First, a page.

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President Donald Trump at a 2019 rally in PennsylvaniaDrew Angerer/Getty Images

HARRISBURG, Pennsylvania (LifeSiteNews) – A state court stuck down Pennsylvania’s mail-in voting law last week, declaring it unconstitutional and vindicating Republicans’ concerns about the legality of mail-in voting in the 2020 Pennsylvania election.

A five-judge panel of the Commonwealth Court ruled Friday that no-excuses absentee voting, which Pennsylvania adopted in a 2019 law titled Act 77, would require a constitutional amendment.

Writing for the majority, Judge Mary Leavitt said that “a constitutional amendment must be presented to the people and adopted into our fundamental law before legislation authorizing no-excuse mail-in voting can ‘be placed upon our statute books.’”

The Pennsylvania Constitution requires voters to cast ballots at polling places except in cases of illness, disability, observance of religious holidays, or “occupation or business.” The constitution exempts election workers as well.

Leavitt cited “binding precedent of the Pennsylvania Supreme Court,” noting rulings in 1839 and 1923 that overturned laws attempting to expand absentee voting. Any legislation “that relaxes the in-person voting requirement must be preceded by an amendment to the Constitution,” she wrote.

The panel’s two other Republicans sided with Leavitt. Two Democrats on the panel dissented.

Act 77, passed by the Republican-controlled state legislature in 2019 and signed by Democratic Gov. Tom Wolf, allowed voters to request a mail ballot for any reason and submit ballots up to 50 days before an election. The law additionally lengthened submission deadlines, expanded voter registration, and set aside $90 million in state funding for new voting machines.

The act will remain in place for now, as the Wolf administration appealed Friday’s ruling to the majority-Democrat Pennsylvania Supreme Court, which is expected to hand down a decision quickly. Pennsylvania holds primary elections in May.

A group of 14 Republican Pennsylvania House lawmakers, including 11 who voted in favor of Act 77, sued the Pennsylvania Department of State in August to overturn the law. The case was consolidated with another lawsuit brought by a Republican county commissioner in Bradford County.

The Democratic National Committee, Pennsylvania Democratic Party, and three Republican county committees defended the law.

Pennsylvania’s unconstitutional election

Following the 2020 president election, then-President Donald Trump and other Republicans raised concerns that Act 77 violated the Pennsylvania Constitution and opened the door to voter fraud.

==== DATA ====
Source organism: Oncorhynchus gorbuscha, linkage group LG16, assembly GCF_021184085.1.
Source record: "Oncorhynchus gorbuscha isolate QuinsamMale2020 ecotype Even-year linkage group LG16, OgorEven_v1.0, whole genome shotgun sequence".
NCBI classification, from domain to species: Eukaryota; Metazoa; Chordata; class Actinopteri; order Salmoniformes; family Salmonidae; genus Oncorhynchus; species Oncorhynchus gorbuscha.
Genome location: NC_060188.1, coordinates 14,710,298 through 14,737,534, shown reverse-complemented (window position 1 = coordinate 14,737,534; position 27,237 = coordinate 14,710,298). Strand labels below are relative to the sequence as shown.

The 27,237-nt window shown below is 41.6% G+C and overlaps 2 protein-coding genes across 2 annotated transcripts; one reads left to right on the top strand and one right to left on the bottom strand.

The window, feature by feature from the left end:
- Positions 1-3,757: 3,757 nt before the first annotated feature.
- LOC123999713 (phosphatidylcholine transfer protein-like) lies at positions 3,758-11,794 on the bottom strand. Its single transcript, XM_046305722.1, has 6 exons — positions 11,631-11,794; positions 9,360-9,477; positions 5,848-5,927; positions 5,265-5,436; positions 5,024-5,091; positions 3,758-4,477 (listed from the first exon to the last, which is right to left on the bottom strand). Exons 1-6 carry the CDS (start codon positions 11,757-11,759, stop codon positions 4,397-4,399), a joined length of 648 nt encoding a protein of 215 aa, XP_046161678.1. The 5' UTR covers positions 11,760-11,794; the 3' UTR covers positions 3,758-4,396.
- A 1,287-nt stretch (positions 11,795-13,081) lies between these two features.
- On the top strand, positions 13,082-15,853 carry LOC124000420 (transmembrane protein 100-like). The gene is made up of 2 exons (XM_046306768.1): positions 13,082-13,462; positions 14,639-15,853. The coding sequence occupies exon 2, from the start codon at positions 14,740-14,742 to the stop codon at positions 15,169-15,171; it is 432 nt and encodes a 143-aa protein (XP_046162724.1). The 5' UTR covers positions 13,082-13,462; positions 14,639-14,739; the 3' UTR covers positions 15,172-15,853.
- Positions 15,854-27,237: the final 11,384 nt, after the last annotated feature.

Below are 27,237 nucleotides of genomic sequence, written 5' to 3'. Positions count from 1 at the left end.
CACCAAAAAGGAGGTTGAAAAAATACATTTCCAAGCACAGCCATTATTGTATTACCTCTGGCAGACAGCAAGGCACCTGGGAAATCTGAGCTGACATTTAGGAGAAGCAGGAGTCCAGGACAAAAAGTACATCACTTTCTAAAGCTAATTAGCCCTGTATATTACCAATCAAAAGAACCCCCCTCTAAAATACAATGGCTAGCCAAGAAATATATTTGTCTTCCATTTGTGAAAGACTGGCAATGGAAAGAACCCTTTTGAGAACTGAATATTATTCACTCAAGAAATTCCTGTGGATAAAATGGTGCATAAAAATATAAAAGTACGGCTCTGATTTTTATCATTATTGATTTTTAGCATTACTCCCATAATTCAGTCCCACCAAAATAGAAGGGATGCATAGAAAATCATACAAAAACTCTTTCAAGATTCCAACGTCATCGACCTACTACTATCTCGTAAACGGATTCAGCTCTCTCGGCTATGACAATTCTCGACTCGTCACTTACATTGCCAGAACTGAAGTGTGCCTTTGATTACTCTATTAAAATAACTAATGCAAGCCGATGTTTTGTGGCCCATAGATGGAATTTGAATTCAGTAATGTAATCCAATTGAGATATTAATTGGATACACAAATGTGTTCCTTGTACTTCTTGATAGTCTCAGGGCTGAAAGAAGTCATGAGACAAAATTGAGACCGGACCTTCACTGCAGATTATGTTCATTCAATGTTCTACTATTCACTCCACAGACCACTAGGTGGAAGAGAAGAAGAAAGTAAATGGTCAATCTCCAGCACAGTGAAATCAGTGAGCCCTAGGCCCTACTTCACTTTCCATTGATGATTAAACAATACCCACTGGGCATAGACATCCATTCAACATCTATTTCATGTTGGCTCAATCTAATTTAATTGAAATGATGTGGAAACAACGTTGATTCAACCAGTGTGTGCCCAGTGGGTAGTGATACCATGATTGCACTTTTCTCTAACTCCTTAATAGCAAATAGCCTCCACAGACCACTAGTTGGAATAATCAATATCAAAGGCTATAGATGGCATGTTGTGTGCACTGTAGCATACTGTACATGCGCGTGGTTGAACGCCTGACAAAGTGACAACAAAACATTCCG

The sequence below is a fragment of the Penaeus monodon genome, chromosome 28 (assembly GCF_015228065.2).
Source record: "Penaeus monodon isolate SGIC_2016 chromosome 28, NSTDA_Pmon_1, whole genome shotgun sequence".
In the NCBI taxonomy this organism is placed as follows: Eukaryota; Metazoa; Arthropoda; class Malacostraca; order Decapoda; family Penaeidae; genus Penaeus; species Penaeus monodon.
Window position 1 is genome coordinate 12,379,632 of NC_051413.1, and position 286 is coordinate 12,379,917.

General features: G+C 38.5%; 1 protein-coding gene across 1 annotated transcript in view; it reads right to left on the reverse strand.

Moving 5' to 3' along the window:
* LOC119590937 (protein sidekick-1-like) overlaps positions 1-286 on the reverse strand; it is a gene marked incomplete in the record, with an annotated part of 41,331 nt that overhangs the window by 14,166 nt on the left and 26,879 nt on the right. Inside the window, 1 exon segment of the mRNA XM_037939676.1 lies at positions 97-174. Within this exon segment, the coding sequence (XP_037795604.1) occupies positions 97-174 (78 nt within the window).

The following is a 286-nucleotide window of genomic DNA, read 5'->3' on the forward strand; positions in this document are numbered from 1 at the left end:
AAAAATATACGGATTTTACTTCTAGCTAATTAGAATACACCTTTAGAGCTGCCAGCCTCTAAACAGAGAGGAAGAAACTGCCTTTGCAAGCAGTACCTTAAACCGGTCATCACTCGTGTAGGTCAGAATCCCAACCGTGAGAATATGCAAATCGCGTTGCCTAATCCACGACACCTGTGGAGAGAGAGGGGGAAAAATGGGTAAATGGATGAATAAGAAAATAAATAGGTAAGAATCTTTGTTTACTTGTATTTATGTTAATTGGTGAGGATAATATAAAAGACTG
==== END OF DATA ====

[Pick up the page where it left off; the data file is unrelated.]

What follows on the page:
Most of Joe Biden’s 2020 votes in the Keystone State came from mail-in ballots. Out of nearly 6.9 million Pennsylvanians who voted in the 2020 election, more than 2.5 million did so by mail – around 80 percent of them Democrats.

Trump celebrated the Pennsylvania ruling Friday. “All American Patriots are thanking the Commonwealth Court of Pennsylvania for having the courage to do the right thing!” he wrote in a statement.

“Here is the key question: If widespread mail-in balloting is unconstitutional in Pennsylvania now, how could mail-in balloting have been constitutional in the RIGGED 2020 Presidential Election then?” Trump added. “We all know the answer—it wasn’t!”

Congressional Republicans who declined to certify the 2020 election also pointed to Act 77, like Missouri Republican Sen. Josh Hawley, whose objection centered largely around concerns about the Pennsylvania law.

Violent Antifa activists harassed Hawley’s family at his D.C. home and publisher Simon & Schuster dropped the senator’s book deal after his vote against election certification.

“Turns out the Pennsylvania mail-in balloting law from 2020 was unconstitutional, according to a statewide court today – as I said when I objected to certifying PA’s electoral votes,” Hawley tweeted Friday.

Republican candidates for the Pennsylvania gubernatorial race also blasted Act 77. “Now we know that not only was Act 77 a terrible law, it was also unconstitutional and shouldn’t have been passed in the first place,” former Rep. Lou Barletta said.

“If Act 77 remains on the books after court appeals are exhausted, I will repeal it as governor, because I believe mail-in voting should be preserved only for those who cannot vote on Election Day. In addition, we should require sound signature matching and identification for every voter and clear the rolls of people who have died or moved out of state.”

The Commonwealth Court previously ruled in November 2020 that former Pennsylvania election chief Kathryn Boockvar violated state law with last-minute guidance that gave counties an extra week to verify voter ID. Boockvar, a Democrat, also faced criticism for instructing election officials to inspect ballots before Election Day and contact voters to fix flaws, which Republican counties said was illegal.

The 2020 election in Pennsylvania was plagued by a host of other issues, like the unexplained loss of thousands of mail ballots and widespread voting machine breakdowns and delays. Millions of dollars of private election process funding by Facebook CEO Mark Zuckerberg exacerbated disparities between counties’ election resources, disproportionately benefiting Democratic-leaning areas, according to election watchdogs.

Election investigations in other states, including Wisconsin and Arizona, reported similar irregularities.

Gov. Wolf, whose second and final term ends January 2023, vetoed Republican-backed measures last year to outlaw private election process funding and tighten voting safeguards.

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